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« Reply #8 on: June 08, 2017, 03:34:11 AM »

I started the prop build last night.
It took me four attempts as the sanding process proved tricky...
I started with 1/32 balsa and cut out the lighter parts from the lightest sheet I had.
Used a spot light to work out where the dark areas were and avoided them.
One blade came out nicely at around 0.2mm and then I proceeded to mash up two more blades when my sanding block caught the root.
On my fourth attempt I was successful and I had a matching blade.
The first came in at 0.05g and the second 0.07g, so I sanded the second blade until it evened up.
It as pretty thin now.

Both blades were soaked in hot water and wrapped around a bottle last night.
Tonight they come off and I start to make up my first prop.

One thing I've learned with this indoor building stuff is that you can't use the traditional puff of air to clear balsa dust form the building board - everything else goes with it!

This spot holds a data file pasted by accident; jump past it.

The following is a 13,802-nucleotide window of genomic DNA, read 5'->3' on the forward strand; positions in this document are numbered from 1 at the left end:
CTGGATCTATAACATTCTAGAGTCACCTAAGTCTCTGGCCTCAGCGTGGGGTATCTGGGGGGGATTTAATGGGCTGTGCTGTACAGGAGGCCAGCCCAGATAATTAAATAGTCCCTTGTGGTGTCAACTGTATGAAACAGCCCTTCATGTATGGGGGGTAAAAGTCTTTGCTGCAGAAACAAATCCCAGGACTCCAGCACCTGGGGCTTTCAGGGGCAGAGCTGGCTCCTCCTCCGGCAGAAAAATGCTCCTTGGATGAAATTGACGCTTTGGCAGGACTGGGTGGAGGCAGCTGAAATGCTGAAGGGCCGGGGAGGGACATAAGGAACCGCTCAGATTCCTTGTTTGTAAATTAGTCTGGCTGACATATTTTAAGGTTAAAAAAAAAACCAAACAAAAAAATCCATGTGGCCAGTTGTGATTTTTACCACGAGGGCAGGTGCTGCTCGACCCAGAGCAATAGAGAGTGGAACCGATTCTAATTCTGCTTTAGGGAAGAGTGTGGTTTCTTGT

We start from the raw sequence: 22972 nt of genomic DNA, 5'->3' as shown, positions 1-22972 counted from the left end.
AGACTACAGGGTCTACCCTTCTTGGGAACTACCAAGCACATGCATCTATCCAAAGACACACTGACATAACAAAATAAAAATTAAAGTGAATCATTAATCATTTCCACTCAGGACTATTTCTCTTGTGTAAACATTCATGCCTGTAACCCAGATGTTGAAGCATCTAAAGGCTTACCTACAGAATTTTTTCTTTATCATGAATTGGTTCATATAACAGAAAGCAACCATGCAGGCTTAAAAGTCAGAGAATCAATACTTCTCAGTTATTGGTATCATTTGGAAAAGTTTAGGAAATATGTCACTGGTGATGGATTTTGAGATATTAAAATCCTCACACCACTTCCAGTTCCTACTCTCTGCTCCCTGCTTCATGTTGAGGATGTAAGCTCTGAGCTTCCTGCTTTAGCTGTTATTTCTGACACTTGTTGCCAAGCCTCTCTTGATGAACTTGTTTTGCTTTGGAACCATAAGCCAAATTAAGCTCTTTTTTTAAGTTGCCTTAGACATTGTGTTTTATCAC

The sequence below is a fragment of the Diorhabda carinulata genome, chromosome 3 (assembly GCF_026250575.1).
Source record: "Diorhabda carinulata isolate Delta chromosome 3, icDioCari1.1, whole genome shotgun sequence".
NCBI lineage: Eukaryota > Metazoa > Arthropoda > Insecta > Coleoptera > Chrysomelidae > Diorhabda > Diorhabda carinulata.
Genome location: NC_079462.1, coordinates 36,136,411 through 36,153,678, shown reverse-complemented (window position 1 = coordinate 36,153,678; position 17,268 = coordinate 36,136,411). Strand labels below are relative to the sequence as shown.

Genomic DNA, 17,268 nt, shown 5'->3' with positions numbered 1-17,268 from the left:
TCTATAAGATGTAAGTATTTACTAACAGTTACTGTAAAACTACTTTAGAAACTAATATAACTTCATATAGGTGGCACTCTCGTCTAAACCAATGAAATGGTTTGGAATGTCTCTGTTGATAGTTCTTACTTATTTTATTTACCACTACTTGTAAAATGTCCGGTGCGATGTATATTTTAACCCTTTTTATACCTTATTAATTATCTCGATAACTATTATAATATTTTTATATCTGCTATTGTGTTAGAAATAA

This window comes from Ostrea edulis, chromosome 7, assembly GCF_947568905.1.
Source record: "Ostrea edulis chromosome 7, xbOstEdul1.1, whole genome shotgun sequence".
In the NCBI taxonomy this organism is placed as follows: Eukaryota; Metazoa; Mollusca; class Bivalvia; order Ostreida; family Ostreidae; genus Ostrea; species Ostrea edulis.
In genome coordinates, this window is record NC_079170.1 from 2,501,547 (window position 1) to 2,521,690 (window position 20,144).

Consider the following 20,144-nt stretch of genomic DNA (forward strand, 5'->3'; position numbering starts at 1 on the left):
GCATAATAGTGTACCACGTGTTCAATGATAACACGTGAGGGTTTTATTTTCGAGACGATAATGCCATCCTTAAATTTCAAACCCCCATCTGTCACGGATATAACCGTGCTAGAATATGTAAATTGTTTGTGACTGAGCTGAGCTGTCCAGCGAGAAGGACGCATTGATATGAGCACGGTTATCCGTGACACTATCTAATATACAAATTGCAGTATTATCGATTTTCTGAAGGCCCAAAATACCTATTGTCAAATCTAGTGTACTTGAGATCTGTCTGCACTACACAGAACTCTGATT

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Skymon
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« Reply #9 on: June 08, 2017, 03:35:17 AM »

When building up the prop do I need to add something as a thrust bearing so that the balsa hub doesn't stick on the pigtail bearing?
I have some thin ptfe sheet...
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Olbill
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« Reply #10 on: June 08, 2017, 07:08:39 AM »

Yes. Teflon works great. I always use 2 washers. Maybe unnecessary but it makes me feel better.
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Skymon
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« Reply #11 on: June 08, 2017, 06:27:18 PM »

Well she's done!
I learnt that props turn anti clockwise and that nail varnish remover is not the same as pure acetone.
I got my glue thinned although it vaps off very quickly and it leaves a cyanosis type frosting.